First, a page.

Holy crap! Seen the new TV Guide?

A while back there was a thread titled “Does TV Guide have a future as a print publication?” which I have not been able to find.

If there was ever any doubt, the new issue will certainly settle it.

WTF? WTBF? WTFBBF?

The most recent changes made it very difficult to find out what was on at any given time. Sure, organize the columns alphabetically by channel name, and include plenty of channels from other regions. Whatever. If you were very patient, you could find what you’re looking for – it just took longer, and you were much more likely to miss things.

This change, though… this change makes TV Guide utterly useless as, well, a guide to what’s on television. There simply isn’t any way to determine what’s on television at a particular time.

They’ve squeezed two weeks into an issue, and organized the listings by… genre for each day. There are no references to channels.

Let’s look at the listings for Sunday the 25th: Here’s the listing for the entire day for one genre:

That’s it. Repeat for Comedy, Life, Reality, News & Docs, Homes & Food, and Movies.

How the hell is this supposed to work with the way people actually use TV listings, which usually starts with the question, “Hey, what’s on now?” This is clearly not a full listing. (I think they’re only listing new episodes? Nothing is designated “NEW,” and the listings are awfully thin, so that must be the case.)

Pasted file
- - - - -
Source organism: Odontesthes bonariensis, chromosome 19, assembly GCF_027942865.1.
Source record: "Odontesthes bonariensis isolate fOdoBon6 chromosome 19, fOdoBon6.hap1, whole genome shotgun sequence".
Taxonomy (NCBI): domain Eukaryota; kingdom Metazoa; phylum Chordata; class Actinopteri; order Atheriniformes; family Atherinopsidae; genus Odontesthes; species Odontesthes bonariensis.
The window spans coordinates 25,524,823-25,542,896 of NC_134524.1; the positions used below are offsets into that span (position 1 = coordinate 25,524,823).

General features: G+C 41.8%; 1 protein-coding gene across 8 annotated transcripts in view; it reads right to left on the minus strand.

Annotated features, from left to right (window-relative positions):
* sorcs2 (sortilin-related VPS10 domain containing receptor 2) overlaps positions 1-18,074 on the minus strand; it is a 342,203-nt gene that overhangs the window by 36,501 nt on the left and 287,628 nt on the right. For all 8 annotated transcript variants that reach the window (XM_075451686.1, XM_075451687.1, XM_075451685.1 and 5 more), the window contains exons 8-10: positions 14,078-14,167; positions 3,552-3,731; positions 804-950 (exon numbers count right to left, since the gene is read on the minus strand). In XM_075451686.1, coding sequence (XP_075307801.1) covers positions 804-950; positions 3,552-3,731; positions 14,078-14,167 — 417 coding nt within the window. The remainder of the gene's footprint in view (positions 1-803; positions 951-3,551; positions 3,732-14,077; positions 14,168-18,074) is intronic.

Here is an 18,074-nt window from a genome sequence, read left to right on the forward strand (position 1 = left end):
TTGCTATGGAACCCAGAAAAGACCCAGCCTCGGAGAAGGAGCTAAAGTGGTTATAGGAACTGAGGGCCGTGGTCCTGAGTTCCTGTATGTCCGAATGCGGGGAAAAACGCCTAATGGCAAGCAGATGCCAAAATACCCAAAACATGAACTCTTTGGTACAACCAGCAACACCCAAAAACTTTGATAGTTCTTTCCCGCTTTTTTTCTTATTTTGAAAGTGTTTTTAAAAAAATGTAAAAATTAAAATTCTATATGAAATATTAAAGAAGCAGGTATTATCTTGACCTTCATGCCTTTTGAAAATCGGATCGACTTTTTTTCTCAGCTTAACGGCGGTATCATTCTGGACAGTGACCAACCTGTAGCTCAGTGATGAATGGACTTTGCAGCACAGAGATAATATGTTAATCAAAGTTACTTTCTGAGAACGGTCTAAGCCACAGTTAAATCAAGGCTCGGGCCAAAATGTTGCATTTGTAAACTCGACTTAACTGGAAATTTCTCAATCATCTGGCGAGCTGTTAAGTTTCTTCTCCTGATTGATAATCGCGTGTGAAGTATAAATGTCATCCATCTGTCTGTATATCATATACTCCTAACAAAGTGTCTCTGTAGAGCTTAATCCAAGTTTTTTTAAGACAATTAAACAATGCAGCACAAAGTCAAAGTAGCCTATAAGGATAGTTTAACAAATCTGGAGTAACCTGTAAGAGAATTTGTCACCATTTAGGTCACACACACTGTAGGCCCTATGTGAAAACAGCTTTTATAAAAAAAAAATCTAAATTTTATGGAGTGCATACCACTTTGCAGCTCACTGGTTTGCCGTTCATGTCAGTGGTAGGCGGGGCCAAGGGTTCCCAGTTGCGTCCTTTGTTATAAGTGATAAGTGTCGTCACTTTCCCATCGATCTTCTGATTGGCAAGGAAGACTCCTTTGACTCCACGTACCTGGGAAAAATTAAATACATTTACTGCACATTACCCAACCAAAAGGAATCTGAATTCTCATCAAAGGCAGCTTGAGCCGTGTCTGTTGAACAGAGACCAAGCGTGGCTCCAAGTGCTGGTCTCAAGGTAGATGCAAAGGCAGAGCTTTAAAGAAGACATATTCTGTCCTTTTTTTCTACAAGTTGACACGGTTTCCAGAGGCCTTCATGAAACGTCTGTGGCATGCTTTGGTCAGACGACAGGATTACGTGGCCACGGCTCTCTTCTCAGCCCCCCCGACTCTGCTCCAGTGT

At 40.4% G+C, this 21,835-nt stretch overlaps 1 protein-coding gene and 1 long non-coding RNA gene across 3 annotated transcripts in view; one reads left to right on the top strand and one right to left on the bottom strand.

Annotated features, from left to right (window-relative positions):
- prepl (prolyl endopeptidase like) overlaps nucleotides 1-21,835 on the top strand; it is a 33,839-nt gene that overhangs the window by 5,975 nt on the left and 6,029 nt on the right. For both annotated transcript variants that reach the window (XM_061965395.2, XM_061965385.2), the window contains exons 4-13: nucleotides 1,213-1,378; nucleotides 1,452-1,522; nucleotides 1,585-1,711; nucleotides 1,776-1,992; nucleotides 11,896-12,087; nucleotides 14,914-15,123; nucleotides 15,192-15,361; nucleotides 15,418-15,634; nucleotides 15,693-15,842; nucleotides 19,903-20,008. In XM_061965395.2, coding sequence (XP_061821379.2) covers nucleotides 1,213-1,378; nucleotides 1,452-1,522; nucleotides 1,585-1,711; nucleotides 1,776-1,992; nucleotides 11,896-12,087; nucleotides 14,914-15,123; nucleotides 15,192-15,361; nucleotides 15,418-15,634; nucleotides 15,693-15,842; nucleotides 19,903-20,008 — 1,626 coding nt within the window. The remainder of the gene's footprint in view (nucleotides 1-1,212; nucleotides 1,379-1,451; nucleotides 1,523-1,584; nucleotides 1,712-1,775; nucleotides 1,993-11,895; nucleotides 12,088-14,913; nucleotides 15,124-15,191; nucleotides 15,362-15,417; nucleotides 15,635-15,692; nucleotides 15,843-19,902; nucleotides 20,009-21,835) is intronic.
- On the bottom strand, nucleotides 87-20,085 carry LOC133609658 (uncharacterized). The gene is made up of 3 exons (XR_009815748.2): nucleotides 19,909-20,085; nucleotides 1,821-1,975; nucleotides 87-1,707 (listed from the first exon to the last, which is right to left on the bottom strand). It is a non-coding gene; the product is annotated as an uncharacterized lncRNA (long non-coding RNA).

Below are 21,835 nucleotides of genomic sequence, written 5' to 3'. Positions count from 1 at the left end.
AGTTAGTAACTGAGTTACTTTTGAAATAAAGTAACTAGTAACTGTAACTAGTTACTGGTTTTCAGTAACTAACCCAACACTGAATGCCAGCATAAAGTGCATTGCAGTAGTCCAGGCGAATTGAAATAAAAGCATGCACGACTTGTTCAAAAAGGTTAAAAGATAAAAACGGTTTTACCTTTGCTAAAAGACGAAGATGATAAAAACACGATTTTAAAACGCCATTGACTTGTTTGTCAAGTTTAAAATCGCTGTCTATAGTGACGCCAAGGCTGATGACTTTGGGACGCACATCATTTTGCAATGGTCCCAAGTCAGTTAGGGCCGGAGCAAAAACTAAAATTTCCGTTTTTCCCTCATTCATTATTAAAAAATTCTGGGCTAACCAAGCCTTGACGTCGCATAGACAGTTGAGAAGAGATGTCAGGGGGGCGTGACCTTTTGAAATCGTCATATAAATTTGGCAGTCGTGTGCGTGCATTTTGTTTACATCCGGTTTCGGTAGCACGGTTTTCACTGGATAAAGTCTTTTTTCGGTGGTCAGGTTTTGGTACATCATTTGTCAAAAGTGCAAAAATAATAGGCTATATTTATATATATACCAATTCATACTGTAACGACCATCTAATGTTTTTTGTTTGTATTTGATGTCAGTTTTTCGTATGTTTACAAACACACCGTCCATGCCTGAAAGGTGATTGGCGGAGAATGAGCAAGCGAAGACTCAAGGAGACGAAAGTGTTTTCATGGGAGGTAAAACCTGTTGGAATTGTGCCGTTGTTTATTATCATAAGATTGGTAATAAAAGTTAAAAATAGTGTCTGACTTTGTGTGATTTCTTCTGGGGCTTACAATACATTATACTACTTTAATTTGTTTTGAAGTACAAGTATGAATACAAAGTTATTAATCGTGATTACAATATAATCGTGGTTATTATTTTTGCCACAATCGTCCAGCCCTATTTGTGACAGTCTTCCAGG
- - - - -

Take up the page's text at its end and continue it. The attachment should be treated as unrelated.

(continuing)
I totally get that more and more people are relying on channel guides from digital providers and PVR subscriptions, and they must be feeling it as far as circulation is concerned (I haven’t bought a TV Guide myself in ages… but that’s mainly because there’s only a few shows that I watch, and I make sure they’re set to record in advance. Most people are still grazers when it comes to TV though, right?)

This just screams of “We give up!” I can’t believe they’re really trying to shift focus away from listings to articles. Come on – when it comes to “Percentage of people who read it for the articles,” TV Guide has Playboy beat.

One thing’s for sure: This will probably drive more people to digital television or Tivo than anything ever has. Yeesh.

People… get… TV listings… from a paper document? What is this, the 1400s?

Snort.

Oh wait! I’ve heard of this. They used to make webpages out paper. Linking must’ve been a bitch.

It was like navigating a filesystem by hand. There was a central file allocation table, and you had to write down (or memorize) inode numbers.

(If you laugh, you’re a geek. ;))